PCs learn new tricks, but can tablet/notebook hybrids rescue Windows 8?
Summary: What does a PC maker do when the PC market is shrinking and demand for tablets is exploding? One option is to design hybrid PCs, which can switch from conventional PC to tablet and back again. In this post, I look at clever hybrid devices from Samsung, Dell, and HP.
By Ed Bott
for The Ed Bott Report
March 13, 2013 -- 01:00 GMT (18:00 PDT)
No, the PC industry isn’t vanishing anytime soon. But it has reached a level of maturity where year-over-year growth in sales has stalled, and most new purchases are replacements.
Devices that we traditionally think of as PCs - towers, all-in-ones, and clamshell-style laptops with a keyboard and pointing device - are still selling by the hundreds of millions every year. After decades of steady growth, however, those numbers are now declining year over year, as consumers (and to a lesser extent businesses) choose tablets and smartphones as secondary devices instead of buying an additional PC.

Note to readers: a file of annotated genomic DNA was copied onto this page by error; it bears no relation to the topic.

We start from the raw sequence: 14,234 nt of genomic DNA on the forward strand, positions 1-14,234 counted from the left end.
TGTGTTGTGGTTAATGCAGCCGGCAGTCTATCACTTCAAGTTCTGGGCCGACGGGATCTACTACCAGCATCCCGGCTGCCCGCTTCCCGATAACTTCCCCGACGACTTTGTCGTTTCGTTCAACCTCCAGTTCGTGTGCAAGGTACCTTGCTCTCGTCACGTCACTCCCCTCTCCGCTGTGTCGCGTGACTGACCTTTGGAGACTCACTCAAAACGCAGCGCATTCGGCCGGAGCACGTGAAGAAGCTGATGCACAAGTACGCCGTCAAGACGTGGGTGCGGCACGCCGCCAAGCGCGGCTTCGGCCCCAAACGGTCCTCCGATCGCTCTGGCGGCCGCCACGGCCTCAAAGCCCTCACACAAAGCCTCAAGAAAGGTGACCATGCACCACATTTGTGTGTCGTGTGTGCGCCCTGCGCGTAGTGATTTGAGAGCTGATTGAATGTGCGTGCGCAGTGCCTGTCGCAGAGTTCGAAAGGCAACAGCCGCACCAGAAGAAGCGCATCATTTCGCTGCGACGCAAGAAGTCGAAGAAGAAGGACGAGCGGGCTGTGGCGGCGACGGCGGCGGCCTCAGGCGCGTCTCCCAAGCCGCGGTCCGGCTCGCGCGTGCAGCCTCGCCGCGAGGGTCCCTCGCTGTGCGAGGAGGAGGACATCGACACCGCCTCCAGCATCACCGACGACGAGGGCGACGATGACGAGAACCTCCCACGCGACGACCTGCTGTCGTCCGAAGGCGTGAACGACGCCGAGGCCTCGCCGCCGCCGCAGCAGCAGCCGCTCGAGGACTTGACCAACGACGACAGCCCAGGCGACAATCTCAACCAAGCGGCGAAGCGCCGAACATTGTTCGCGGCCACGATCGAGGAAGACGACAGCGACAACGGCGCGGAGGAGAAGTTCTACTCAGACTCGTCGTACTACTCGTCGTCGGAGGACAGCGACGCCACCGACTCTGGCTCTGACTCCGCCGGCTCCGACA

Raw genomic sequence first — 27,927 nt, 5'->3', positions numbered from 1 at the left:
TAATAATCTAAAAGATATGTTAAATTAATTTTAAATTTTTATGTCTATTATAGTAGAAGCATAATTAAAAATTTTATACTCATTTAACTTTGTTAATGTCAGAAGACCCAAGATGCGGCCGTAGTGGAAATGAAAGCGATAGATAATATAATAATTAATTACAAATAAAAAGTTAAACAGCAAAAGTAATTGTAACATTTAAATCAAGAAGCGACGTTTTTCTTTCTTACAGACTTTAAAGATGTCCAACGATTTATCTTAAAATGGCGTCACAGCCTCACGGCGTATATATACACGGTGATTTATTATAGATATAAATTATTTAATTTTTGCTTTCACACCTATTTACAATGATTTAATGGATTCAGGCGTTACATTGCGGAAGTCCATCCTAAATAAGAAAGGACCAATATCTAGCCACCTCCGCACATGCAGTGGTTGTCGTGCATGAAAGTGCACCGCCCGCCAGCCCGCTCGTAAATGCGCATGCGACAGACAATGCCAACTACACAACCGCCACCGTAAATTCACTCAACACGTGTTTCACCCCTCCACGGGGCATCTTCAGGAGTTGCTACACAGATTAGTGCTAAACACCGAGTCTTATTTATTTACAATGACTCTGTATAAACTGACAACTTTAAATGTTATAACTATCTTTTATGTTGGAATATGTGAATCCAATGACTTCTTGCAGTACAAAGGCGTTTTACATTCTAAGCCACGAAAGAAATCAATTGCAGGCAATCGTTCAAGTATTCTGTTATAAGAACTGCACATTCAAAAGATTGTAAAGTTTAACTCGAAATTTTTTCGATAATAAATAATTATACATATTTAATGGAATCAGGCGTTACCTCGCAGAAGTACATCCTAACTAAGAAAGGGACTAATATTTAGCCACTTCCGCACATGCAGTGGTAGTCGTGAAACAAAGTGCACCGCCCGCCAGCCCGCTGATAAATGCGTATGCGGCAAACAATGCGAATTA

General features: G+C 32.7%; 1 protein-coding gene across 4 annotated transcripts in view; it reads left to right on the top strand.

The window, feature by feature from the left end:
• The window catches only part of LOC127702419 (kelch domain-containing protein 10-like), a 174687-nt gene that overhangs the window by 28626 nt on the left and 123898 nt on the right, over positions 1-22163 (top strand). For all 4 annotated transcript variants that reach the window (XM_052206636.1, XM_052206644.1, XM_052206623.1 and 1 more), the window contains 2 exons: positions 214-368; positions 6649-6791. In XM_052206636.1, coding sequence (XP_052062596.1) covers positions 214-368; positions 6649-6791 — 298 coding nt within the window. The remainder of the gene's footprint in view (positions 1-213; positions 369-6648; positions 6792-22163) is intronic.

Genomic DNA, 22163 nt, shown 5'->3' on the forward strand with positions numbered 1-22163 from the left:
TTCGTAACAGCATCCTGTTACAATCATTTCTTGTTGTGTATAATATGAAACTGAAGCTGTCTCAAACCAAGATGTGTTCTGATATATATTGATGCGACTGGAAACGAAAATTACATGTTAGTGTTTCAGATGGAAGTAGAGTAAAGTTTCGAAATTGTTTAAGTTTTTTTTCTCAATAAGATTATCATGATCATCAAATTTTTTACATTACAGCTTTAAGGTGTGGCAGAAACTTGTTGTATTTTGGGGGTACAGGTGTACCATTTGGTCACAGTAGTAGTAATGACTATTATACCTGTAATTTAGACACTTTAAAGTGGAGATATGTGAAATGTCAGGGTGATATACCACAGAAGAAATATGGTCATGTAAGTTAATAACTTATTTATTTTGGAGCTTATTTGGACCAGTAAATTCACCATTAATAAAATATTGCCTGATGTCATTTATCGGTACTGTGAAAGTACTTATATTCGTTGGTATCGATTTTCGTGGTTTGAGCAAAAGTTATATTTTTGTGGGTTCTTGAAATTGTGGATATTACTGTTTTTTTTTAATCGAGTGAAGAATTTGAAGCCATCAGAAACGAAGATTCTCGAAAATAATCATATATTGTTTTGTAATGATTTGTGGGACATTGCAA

The net effect? The overall population of computing devices is expanding tremendously, with the mix shifting toward devices that are more mobile and require less management.
That’s the environment into which Microsoft released Windows 8 last fall. In a world where mobility is king, the single most important feature is the ability to work well as a tablet, when a touchscreen is the only input device. For this new generation, Microsoft and its partners are betting you want that same device to workas a PC when conventional input devices (and maybe a large monitor) are available.
It’s a bold attempt to redefine the PC. These new hybrid devices have the innards of a conventional PC, making them compatible with existing software and peripherals, while still being capable of acting like tablets.
Microsoft’s vision of this dual-purpose device is the Surface Pro
, which can go from tablet to full-strength PC with a click of its innovative keyboard/cover combos. But it’s not the only competitor in this new hybrid category.
Last September, at the giant IFA tradeshow in Berlin, I saw three hybrid devices from three of the world’s largest PC OEMs. Each one tries to tackle the same problem as the Surface Pro, with very different design decisions. For the past month, I’ve been using the final, production versions of these three machines in real-world work settings.